Since this first haunting, there have been a range of ghost sightings and paranormal activity reported at Bolling Hall. Visitors have heard ladies’ voices as well as a mysterious baby’s cry. The Blue Room has seen activity of a gentleman wearing long coat tails standing by the fireplace. This sociable spectre is often willing to communicate with ghost hunters….Story Source
The Blue Lady of Temple Newsam is thought to be the ghost of Mary Ingram, whose portrait has hung in the Green Damask Room since around 1862. Her story is one of madness. One sinister night Ingram was returning home when her carriage was looted by highwaymen. She was attacked and robbed, traumatising her so much that she slipped into a deranged madness for the remainder of her days. It is said that after this robbery, Ingram became forever obsessed with hiding her possessions. Her ghost is often seen today searching for her lost treasures and is commonly felt brushing past people on the staircase.
The Blue Lady is not the only resident ghost of Temple Newsam. Sightings of a monk in brown robes, a Knight Templar, a young boy climbing out of a cupboard, as well as a non-descript misty form have also been reported.Story Source
Newsham Park Hospital has had a range of sightings over the years, the source of hauntings have been attributed to various possible ghosts. Visitors are often immediately struck by the haunted nature of this building, its oppressive atmosphere surrounding you with a sense of foreboding and eeriness.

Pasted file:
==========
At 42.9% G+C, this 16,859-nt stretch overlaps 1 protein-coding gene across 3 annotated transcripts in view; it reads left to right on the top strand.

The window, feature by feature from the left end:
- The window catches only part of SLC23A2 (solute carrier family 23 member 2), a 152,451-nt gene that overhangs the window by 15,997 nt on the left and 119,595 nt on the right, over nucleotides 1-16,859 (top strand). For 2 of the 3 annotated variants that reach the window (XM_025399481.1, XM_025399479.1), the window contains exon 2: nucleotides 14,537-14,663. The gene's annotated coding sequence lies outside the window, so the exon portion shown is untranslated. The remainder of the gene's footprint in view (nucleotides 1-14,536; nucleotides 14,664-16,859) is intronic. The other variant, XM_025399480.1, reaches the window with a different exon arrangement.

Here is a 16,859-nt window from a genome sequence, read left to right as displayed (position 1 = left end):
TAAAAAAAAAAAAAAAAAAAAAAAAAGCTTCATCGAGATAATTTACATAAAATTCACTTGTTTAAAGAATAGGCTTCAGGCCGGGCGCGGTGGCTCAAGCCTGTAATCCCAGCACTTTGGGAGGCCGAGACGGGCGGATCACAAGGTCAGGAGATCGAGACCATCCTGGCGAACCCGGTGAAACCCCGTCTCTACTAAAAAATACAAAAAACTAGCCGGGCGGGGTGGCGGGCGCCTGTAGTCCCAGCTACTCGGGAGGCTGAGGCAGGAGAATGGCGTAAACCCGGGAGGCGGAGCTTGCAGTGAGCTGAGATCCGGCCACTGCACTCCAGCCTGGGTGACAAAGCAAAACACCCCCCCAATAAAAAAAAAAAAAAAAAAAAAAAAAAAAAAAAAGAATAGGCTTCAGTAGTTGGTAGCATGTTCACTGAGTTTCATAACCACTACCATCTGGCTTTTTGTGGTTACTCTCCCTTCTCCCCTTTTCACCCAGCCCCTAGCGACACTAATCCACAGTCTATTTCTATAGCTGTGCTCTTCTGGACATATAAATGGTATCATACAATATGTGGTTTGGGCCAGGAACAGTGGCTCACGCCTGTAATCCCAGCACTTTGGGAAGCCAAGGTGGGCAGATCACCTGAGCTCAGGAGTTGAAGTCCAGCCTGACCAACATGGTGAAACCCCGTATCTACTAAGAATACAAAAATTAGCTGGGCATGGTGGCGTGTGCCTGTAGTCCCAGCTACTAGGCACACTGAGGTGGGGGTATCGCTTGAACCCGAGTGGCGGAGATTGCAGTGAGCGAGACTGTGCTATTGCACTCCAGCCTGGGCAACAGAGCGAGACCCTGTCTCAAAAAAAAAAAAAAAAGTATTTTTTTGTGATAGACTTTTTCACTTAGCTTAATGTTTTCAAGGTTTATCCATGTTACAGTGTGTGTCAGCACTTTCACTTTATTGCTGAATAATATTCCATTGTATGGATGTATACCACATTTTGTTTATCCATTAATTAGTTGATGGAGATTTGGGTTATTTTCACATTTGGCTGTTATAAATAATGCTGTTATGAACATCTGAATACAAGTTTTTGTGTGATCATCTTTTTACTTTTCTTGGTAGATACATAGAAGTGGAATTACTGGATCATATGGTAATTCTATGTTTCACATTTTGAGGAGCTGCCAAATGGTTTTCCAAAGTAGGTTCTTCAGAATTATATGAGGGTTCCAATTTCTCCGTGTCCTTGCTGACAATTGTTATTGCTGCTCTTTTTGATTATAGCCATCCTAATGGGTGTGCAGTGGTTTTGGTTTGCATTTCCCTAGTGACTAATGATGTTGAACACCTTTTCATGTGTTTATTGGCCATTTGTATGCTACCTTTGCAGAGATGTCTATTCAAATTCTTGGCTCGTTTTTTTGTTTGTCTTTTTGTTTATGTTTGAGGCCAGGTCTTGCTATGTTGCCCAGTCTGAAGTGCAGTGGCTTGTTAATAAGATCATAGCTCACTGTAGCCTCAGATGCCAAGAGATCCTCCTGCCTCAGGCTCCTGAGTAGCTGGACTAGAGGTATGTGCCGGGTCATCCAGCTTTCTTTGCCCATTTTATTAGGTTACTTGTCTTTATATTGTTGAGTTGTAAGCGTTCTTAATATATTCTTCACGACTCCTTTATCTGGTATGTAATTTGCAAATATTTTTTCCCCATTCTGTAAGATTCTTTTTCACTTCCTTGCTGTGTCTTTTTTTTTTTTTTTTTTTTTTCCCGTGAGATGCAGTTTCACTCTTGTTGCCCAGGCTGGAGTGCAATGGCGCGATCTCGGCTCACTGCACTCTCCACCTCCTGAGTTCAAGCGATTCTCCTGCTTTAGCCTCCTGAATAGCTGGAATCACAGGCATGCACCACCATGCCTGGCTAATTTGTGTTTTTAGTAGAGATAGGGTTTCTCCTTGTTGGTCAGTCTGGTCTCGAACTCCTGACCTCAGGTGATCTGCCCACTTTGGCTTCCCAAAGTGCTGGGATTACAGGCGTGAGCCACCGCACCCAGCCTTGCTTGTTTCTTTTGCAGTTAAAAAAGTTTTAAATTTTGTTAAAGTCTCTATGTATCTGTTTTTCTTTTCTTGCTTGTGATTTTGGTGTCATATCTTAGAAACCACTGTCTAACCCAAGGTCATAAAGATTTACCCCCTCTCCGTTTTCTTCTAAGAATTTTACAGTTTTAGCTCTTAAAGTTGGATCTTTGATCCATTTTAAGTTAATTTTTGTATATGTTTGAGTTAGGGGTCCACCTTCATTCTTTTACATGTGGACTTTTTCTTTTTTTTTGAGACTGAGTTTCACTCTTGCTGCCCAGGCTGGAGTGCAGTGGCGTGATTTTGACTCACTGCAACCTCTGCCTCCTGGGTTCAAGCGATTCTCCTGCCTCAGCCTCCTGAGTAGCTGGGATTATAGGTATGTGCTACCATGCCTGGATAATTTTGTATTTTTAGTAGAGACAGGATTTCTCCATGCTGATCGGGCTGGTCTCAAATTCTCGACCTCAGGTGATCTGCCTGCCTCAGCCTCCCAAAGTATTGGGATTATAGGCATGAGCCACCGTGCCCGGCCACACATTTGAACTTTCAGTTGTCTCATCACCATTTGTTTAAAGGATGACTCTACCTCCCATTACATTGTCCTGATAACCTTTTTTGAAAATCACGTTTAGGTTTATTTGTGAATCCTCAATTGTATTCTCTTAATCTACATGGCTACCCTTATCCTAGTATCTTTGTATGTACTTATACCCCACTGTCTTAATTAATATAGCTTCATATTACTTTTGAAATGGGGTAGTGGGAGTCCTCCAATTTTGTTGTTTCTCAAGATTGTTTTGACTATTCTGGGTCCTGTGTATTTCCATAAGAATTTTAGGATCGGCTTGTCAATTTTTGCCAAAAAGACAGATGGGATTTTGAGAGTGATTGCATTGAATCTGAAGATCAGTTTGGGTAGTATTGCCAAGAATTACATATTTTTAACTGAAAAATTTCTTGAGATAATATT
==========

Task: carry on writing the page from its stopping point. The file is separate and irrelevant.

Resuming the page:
The site is said to have 16,000 cremated remains of orphans who once lived in the hospital. Reportedly thrown into a pit in the mortuary, these cremated remains may have anchored the spirits of the orphans to the hospital, with a number of ‘child’ sightings over the years. More specifically, on the upper floors sits a row of cupboards which were reportedly used as ‘the naughty’ cupboards. Misbehaving orphans would be locked in here for hours as punishment. The area is believed to be haunted by a little boy who died in the cupboard during his punishment. The mischievous ghost has haunted the area by opening and closing the cupboard doors, scaring those who dare to walk by.
There have been many reports from patients who would talk of children wandering the halls. An overwhelming number of psychiatric patients were seen talking to themselves, as though conversing with another. Patients were not alone in their ghostly experiences, a nurse repeatedly asserted that she was seeing apparitions from beyond the grave. Startlingly, the nurse was later found dead at the top of the staircase on the main corridor….
There have also been reports that tools have gone missing, only to appear in a different location of the hospital – such mischievous behaviour could be attributed to the playful nature of the child ghosts. Shadowy and ghostly apparitions have been seen dashing from room to room, as well as disembodied voices being heard across the hospital.